NUS Deltares Weekly Talk
Carbon policies such as REDD+ are doomed for coastal conservation
By: Asst. Prof. Dan Friess
Date: Wednesday, 30 October 2013
Time: 4.30 pm to 5.30 pm
Venue: E1-06-05, No 1 Engineering Drive 2, National University of Singapore (map)
Coastal ecosystems – and the crucial ecosystem services they provide to millions of people – are under threat globally from a myriad of pressures. There has been a recent move to financially incentivize the conservation of imperiled coastal ecosystems by paying to conserve the huge "blue carbon" reserves held by mangroves, saltmarshes and seagrasses. The large amounts of money involved in the carbon market could revolutionize coastal conservation funding.
Using case studies from around the world (including Singapore), this presentation describes some under-recognized stumbling blocks to successful REDD+ implementation in coastal habitats. In particular, external stressors such as transboundary pollution, ocean acidification and sea level rise reduce ecosystem integrity and service provision. Such stressors occur outside a protected area and can not be easily mitigated by REDD+ without significantly increasing scale and transaction costs. This presentation describes a framework for considering external stressors, including mitigation and adaptation measures that will increase the success of ecosystem service policy interventions.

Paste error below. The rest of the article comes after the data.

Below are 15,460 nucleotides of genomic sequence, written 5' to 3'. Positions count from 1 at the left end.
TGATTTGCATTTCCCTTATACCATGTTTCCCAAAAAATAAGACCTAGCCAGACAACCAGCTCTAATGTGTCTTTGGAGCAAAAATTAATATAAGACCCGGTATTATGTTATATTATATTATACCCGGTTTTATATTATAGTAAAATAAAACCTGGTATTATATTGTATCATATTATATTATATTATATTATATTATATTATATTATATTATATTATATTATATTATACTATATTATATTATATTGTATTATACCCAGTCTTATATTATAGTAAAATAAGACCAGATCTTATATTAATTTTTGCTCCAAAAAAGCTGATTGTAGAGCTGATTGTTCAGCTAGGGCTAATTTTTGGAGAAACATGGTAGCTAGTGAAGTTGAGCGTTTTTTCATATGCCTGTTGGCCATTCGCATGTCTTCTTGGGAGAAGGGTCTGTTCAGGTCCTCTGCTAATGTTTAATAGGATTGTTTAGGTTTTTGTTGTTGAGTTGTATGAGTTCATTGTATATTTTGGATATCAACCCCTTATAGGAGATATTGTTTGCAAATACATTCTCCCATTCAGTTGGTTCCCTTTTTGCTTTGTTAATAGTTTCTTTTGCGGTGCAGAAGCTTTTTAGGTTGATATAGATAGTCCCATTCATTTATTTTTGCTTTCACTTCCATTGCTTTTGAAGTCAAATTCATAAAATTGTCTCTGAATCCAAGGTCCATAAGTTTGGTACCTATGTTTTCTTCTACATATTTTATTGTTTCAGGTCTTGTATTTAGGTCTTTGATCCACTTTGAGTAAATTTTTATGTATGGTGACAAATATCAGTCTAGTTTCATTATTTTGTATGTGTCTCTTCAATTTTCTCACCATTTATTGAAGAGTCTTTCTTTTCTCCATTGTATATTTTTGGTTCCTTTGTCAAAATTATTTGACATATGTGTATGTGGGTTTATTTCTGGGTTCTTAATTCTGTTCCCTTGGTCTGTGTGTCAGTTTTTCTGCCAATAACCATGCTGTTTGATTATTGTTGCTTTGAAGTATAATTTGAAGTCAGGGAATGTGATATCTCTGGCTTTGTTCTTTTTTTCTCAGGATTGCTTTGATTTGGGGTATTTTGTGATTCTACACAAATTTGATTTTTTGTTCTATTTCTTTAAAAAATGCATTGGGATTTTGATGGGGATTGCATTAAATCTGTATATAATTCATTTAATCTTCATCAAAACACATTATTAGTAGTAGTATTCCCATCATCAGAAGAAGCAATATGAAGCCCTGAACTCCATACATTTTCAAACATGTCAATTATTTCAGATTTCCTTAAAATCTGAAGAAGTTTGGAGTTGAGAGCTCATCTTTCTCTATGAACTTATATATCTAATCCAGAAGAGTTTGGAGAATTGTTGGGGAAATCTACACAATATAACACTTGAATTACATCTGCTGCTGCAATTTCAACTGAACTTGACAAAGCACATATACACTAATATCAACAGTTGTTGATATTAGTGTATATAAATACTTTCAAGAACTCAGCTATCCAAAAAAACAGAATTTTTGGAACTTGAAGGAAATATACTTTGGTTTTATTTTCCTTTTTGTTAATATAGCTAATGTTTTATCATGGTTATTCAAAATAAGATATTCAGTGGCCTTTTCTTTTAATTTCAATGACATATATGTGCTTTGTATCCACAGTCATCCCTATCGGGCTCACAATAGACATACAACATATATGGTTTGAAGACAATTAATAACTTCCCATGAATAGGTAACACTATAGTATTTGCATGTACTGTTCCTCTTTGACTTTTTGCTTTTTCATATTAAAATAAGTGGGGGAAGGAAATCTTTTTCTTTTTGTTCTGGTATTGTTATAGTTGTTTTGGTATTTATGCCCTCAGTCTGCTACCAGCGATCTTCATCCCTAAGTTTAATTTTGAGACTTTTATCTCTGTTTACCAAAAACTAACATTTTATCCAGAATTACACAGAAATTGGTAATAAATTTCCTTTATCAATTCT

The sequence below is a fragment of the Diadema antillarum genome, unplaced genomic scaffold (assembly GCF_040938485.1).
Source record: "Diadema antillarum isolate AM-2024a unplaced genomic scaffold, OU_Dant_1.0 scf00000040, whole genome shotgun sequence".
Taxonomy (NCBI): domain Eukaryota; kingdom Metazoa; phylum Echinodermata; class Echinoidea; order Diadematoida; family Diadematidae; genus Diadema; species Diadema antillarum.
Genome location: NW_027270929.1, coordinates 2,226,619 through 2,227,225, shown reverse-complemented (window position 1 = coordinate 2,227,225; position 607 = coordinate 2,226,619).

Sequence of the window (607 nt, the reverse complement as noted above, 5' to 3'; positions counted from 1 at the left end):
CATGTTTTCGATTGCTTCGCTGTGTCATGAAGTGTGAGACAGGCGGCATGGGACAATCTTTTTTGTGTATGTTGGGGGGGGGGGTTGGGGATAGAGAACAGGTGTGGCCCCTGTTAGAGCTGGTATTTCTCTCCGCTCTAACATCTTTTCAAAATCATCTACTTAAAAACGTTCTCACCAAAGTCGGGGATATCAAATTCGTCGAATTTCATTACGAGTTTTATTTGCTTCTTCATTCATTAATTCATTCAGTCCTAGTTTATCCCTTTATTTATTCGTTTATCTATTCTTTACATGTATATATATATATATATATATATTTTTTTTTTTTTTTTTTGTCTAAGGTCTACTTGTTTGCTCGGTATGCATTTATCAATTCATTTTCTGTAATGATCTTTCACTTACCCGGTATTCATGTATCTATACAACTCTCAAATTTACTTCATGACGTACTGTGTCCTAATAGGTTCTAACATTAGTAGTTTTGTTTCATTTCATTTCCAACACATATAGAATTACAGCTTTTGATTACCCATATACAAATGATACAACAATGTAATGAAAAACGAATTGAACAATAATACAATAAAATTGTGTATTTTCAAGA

About the speaker
Dr. Dan Friess is an Assistant Professor in the Department of Geography NUS. Dan is a wetland scientist, and his lab’s research is focused on the role of physical processes in determining the stability, management and restoration of mangrove ecosystems. Current research projects relating to ecosystem services includes an assessment of mangrove carbon stocks in Singapore, and estimating the vulnerability of Southeast Asia’s mangroves to sea level rise. Dan was previously a postdoc at the Singapore-Delft Water Alliance. For more information, visitwww.themangrovelab.com